School is an important place to give children the tools to beat diabetes, both by creating awareness through education, and taking action by offering healthful whole foods and physical activities.
These objectives not only help to prevent diabetes, ensure overall health, and improve quality of life for children, but they also help strengthen families and communities.
Those in need
Tackling diabetes in schools is important because it is where children in the United States eat up to half of their daily calories. That can come through cafeteria food, vending machines, other food-selling points on campus, and food brought from home.
Approximately 32 million U.S. children receive daily free or government-subsidized meals at school, and minority populations represent a disproportionate amount of the students who depend on these government subsidies. American Indians/Alaska Natives (15.1%), African Americans (12.7%), Latin Americans (12.1%), and Asian Americans (8.0%) all have higher diagnosed type 2 diabetes prevalence than Caucasians (7.4%).
From the source
For decades, the free or subsidized food the government has sent to public schools has come from agricultural surplus, almost exclusively from large industrial farms and feedlots, which often follow unsustainable agricultural practices.
The U.S. Department of Agriculture will often purchase and send whole foods — such as apples, raw potatoes, and raw chicken — to schools that do not have the infrastructure or budget to cook them onsite. Many of these schools send these relatively nutritious foods to food processors, which return unhealthful products like chicken nuggets, french fries, and sugar-sweetened applesauce back to the school.
Additionally, an abundance of commercially packaged processed foods and beverages are found in school cafeterias and vending machines, including soda, candy, and potato chips. Having these unhealthful foods available is damaging to children in the short-term, but also in the bigger picture as these food corporations look to create lifetime consumers.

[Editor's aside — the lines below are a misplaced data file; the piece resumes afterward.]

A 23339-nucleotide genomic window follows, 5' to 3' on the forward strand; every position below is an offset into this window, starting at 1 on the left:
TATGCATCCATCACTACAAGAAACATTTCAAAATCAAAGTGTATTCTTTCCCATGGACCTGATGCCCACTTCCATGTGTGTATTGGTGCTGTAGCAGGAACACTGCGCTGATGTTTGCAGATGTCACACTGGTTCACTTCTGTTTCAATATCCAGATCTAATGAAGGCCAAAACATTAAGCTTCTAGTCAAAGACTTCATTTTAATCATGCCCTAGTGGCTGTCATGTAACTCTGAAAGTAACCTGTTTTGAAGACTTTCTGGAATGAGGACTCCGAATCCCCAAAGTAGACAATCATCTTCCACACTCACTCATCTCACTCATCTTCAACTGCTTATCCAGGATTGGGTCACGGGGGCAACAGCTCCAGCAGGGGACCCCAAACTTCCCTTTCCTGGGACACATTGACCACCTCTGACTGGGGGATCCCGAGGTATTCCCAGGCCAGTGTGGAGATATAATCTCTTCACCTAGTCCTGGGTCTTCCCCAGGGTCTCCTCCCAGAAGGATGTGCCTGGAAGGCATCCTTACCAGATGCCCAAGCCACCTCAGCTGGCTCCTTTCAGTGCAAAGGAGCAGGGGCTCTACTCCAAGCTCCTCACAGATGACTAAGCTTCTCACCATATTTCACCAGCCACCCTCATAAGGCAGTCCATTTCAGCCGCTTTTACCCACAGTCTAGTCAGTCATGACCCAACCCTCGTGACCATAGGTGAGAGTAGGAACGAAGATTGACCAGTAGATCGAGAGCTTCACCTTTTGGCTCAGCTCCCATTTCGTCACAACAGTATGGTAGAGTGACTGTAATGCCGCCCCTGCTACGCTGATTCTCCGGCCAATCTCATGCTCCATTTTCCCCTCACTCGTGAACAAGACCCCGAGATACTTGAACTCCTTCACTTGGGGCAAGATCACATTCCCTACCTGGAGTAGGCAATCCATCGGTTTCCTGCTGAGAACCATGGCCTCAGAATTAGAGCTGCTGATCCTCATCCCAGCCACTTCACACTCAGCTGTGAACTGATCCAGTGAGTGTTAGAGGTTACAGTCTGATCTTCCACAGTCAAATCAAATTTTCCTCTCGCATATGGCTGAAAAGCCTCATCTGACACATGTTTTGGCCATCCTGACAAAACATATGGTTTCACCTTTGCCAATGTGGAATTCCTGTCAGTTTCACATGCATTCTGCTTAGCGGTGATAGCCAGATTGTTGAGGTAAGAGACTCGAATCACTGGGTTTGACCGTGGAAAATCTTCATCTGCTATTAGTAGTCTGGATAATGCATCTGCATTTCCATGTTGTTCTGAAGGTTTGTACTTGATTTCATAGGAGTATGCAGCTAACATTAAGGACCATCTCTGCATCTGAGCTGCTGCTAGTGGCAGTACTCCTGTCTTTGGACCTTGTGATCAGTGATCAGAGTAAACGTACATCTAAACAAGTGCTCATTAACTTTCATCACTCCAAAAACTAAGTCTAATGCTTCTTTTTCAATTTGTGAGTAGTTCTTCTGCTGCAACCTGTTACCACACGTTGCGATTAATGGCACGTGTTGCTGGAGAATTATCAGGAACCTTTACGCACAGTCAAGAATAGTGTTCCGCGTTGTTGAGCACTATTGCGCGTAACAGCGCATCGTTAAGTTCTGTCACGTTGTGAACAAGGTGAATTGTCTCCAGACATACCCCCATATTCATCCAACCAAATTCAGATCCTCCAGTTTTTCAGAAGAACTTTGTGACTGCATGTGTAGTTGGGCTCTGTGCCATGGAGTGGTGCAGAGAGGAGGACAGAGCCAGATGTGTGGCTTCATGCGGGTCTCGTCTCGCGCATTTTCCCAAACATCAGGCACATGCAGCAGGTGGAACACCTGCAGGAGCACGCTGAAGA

Time for a change
Childhood obesity rates have tripled in the United States over the past three decades, as one out of three children is now either overweight or obese. Over 75 percent of overweight or obese children become overweight or obese adults, and over 85 percent of U.S. adults with type 2 diabetes are overweight or obese.
The good news is that sustainable and integrated solutions for addressing the lack of whole and nutritious foods in schools do exist. One option is forming partnerships between schools and community-based farms and farmers, known as “community-based farm-to-school” programs. The Defeat Diabetes Foundation and many other organizations, institutions, cooperatives, and individuals are helping to make the concept more mainstream.
This integrated approach to healthful and mindful school eating can positively impact children, their families, and entire communities, and encourage environmental sustainability while helping to prevent diabetes.